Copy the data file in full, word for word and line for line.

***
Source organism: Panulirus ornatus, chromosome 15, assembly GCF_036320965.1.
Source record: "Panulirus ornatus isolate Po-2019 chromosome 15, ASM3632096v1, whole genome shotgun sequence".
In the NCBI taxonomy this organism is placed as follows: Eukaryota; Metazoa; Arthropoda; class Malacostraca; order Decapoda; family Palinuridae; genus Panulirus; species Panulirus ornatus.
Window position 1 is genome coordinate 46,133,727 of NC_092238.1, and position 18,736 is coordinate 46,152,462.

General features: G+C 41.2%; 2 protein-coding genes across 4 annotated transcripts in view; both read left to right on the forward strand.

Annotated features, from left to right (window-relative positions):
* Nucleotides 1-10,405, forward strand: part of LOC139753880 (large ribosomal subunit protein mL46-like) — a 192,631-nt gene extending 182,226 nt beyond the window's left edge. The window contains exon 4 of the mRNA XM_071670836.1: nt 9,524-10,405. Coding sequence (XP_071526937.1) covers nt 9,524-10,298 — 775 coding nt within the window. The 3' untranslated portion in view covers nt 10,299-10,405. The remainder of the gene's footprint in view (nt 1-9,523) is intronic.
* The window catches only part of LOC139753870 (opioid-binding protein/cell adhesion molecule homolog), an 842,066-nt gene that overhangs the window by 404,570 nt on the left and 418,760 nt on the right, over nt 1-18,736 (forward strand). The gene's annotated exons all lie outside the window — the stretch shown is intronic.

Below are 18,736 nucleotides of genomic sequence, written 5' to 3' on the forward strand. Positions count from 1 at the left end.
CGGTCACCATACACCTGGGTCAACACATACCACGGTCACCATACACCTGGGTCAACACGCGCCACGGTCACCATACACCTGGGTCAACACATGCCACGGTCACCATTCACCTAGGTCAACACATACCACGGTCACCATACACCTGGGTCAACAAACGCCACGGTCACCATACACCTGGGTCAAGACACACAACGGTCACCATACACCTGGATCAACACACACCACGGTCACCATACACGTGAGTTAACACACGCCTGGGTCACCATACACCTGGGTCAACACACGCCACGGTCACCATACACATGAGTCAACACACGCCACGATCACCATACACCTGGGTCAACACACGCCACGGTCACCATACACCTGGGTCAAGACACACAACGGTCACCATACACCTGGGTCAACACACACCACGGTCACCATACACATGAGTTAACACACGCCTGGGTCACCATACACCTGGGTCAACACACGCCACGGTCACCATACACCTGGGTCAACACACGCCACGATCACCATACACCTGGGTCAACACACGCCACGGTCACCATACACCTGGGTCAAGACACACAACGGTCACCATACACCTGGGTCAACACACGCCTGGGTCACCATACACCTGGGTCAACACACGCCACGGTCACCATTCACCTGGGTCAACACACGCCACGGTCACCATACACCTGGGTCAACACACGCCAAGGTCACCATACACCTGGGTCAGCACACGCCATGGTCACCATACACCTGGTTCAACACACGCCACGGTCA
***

Source organism: Panulirus ornatus, chromosome 15, assembly GCF_036320965.1.
Source record: "Panulirus ornatus isolate Po-2019 chromosome 15, ASM3632096v1, whole genome shotgun sequence".
In the NCBI taxonomy this organism is placed as follows: Eukaryota; Metazoa; Arthropoda; class Malacostraca; order Decapoda; family Palinuridae; genus Panulirus; species Panulirus ornatus.
Window position 1 is genome coordinate 46,133,727 of NC_092238.1, and position 18,736 is coordinate 46,152,462.

General features: G+C 41.2%; 2 protein-coding genes across 4 annotated transcripts in view; both read left to right on the forward strand.

Annotated features, from left to right (window-relative positions):
* Nucleotides 1-10,405, forward strand: part of LOC139753880 (large ribosomal subunit protein mL46-like) — a 192,631-nt gene extending 182,226 nt beyond the window's left edge. The window contains exon 4 of the mRNA XM_071670836.1: nt 9,524-10,405. Coding sequence (XP_071526937.1) covers nt 9,524-10,298 — 775 coding nt within the window. The 3' untranslated portion in view covers nt 10,299-10,405. The remainder of the gene's footprint in view (nt 1-9,523) is intronic.
* The window catches only part of LOC139753870 (opioid-binding protein/cell adhesion molecule homolog), an 842,066-nt gene that overhangs the window by 404,570 nt on the left and 418,760 nt on the right, over nt 1-18,736 (forward strand). The gene's annotated exons all lie outside the window — the stretch shown is intronic.

Below are 18,736 nucleotides of genomic sequence, written 5' to 3' on the forward strand. Positions count from 1 at the left end.
CGGTCACCATACACCTGGGTCAACACATACCACGGTCACCATACACCTGGGTCAACACGCGCCACGGTCACCATACACCTGGGTCAACACATGCCACGGTCACCATTCACCTAGGTCAACACATACCACGGTCACCATACACCTGGGTCAACAAACGCCACGGTCACCATACACCTGGGTCAAGACACACAACGGTCACCATACACCTGGATCAACACACACCACGGTCACCATACACGTGAGTTAACACACGCCTGGGTCACCATACACCTGGGTCAACACACGCCACGGTCACCATACACATGAGTCAACACACGCCACGATCACCATACACCTGGGTCAACACACGCCACGGTCACCATACACCTGGGTCAAGACACACAACGGTCACCATACACCTGGGTCAACACACACCACGGTCACCATACACATGAGTTAACACACGCCTGGGTCACCATACACCTGGGTCAACACACGCCACGGTCACCATACACCTGGGTCAACACACGCCACGATCACCATACACCTGGGTCAACACACGCCACGGTCACCATACACCTGGGTCAAGACACACAACGGTCACCATACACCTGGGTCAACACACGCCTGGGTCACCATACACCTGGGTCAACACACGCCACGGTCACCATTCACCTGGGTCAACACACGCCACGGTCACCATACACCTGGGTCAACACACGCCAAGGTCACCATACACCTGGGTCAGCACACGCCATGGTCACCATACACCTGGTTCAACACACGCCACGGTCA